Progress in therapy requires that we make small changes in our lives on a daily basis. People are generally more likely to accomplish this by writing down their thoughts and insights after each therapy session.
Cognitive-Behavioral Therapy (CBT) helps us learn to evaluate our thoughts and beliefs by gathering evidence, developing alternative explanations, decatastrophizing and using other “Socratic questions” to help us more clearly and realistically analyze our thoughts. It is the hallmark of critical thinking.
Conducting a Cost-Benefit Analysis is an essential tool of Cognitive-Behavioral Therapy (CBT). It’s a good way to identify the pros and cons associated with keeping a particular coping strategy (“holding on to my current belief”) versus using an adaptive coping strategy (“adopting a new belief”).
How to Solve Problems Like a NASA Astronaut
When it comes to making decisions, there’s perhaps nowhere more important to make the right one than in space. When you’re cruising above Earth, a bad decision can have some pretty hefty consequences. We can leverage this approach to our own personal lives so that we don’t “make things worse by guessing,” especially in a crisis.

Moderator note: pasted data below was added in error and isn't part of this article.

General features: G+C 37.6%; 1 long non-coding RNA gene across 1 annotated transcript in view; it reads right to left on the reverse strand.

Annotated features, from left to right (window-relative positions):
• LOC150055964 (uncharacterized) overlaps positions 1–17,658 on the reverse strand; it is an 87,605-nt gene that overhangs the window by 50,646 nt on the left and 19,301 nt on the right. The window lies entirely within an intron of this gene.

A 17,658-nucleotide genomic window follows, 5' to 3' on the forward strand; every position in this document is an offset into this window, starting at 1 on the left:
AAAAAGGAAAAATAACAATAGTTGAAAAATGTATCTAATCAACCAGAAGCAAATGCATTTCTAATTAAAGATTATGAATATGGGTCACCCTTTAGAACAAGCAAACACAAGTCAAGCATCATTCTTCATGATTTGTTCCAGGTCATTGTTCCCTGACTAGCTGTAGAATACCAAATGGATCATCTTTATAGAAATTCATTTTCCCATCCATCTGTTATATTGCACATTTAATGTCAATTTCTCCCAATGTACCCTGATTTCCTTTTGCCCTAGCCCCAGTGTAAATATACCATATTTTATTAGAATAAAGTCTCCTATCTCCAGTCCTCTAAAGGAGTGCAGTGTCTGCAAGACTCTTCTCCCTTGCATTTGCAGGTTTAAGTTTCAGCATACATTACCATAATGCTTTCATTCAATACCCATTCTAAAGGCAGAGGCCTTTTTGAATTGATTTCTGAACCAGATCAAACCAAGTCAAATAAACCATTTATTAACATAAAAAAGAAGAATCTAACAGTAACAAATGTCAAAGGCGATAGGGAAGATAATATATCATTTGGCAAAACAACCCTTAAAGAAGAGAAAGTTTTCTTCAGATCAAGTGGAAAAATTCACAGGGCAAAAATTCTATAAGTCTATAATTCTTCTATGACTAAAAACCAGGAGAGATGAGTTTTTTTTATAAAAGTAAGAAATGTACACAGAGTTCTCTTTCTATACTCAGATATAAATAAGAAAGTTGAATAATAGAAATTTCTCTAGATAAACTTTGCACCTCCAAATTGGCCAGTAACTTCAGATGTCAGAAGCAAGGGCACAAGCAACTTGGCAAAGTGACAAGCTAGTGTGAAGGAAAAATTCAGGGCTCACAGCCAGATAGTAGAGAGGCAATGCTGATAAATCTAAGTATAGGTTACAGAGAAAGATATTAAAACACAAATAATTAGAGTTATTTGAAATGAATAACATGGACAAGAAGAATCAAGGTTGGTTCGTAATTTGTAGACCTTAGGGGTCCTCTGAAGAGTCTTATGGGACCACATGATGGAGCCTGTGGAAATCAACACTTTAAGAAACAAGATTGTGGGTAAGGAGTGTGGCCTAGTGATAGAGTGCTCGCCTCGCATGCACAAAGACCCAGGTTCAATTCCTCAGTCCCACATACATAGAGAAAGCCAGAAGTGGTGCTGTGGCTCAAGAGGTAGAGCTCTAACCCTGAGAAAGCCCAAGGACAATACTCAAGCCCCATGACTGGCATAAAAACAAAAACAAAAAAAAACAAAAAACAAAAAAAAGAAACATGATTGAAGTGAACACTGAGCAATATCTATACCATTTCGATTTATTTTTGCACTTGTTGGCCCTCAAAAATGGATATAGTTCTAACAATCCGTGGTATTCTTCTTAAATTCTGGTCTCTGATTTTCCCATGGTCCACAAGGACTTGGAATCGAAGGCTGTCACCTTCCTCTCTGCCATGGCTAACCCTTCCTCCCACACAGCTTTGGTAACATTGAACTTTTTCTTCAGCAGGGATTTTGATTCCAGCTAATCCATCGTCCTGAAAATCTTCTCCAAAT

Understanding Your Emotions
When we can describe our emotions, we have a perception of control. Otherwise, we end up acting-out, or “behaving”, our emotions. The goal is to give ourselves a better emotional vocabulary. Pinning an emotion with a name work because once you have a name for it, it doesn’t become so overwhelming. You actually get off the emotion rollercoaster ride and you look at it rather than being in it and it becomes much easier to figure out why you’re feeling it. The pressure actually starts to go away.